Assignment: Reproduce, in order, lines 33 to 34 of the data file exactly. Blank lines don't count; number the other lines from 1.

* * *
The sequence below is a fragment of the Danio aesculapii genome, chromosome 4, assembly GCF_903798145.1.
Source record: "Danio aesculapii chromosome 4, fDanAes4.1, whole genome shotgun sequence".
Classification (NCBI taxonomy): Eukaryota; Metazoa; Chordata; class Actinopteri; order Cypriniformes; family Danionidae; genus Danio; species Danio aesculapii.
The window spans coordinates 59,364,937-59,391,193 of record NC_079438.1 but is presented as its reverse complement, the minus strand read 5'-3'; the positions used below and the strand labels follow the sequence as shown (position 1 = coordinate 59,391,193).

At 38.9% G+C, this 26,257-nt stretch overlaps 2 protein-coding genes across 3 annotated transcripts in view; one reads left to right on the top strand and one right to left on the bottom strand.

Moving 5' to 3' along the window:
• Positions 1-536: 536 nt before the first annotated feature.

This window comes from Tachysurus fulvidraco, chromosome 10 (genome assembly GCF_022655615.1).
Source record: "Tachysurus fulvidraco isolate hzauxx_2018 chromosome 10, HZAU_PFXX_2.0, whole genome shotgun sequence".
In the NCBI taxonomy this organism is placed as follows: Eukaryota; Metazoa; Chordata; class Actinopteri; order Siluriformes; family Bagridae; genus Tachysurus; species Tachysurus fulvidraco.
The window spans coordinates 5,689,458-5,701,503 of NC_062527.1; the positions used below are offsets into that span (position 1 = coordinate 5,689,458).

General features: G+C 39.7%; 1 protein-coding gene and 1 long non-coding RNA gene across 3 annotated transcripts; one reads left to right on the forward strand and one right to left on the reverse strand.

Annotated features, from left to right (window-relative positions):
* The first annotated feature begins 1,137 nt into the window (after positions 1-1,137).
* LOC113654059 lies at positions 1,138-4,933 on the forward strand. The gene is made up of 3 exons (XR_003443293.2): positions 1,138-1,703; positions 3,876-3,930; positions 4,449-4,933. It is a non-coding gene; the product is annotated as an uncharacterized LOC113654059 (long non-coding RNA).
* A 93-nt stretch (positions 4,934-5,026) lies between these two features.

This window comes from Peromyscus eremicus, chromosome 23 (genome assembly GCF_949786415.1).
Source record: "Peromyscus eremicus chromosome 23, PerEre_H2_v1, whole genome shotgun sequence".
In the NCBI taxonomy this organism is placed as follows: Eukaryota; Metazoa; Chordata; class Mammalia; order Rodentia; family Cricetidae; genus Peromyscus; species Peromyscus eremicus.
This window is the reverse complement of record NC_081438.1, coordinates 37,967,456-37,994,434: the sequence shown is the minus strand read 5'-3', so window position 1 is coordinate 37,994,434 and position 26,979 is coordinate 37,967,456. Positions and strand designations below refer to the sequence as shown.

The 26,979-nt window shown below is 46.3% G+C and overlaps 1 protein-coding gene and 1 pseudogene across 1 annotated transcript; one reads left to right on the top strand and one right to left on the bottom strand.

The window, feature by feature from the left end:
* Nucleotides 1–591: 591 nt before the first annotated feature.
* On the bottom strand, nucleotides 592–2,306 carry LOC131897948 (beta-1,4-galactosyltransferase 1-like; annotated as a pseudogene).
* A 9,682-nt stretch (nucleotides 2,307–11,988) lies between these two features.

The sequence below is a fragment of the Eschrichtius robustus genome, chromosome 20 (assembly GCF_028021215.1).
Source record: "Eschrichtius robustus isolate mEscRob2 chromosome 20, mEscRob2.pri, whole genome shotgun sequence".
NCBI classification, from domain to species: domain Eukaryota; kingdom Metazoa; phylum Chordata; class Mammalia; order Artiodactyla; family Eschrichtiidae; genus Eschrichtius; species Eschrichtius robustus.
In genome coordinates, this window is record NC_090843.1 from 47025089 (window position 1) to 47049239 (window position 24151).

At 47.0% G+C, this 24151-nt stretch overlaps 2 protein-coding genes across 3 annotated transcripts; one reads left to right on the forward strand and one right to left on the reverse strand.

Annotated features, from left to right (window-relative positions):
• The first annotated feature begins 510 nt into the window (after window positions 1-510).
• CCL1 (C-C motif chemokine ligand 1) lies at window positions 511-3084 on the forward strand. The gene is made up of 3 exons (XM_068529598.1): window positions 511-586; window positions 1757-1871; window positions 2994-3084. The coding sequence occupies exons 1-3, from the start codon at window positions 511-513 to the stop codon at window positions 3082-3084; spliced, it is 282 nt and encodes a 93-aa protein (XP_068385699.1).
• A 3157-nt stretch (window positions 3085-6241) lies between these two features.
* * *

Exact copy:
• CCL1 (C-C motif chemokine ligand 1) lies at window positions 511-3084 on the forward strand. The gene is made up of 3 exons (XM_068529598.1): window positions 511-586; window positions 1757-1871; window positions 2994-3084. The coding sequence occupies exons 1-3, from the start codon at window positions 511-513 to the stop codon at window positions 3082-3084; spliced, it is 282 nt and encodes a 93-aa protein (XP_068385699.1).
• A 3157-nt stretch (window positions 3085-6241) lies between these two features.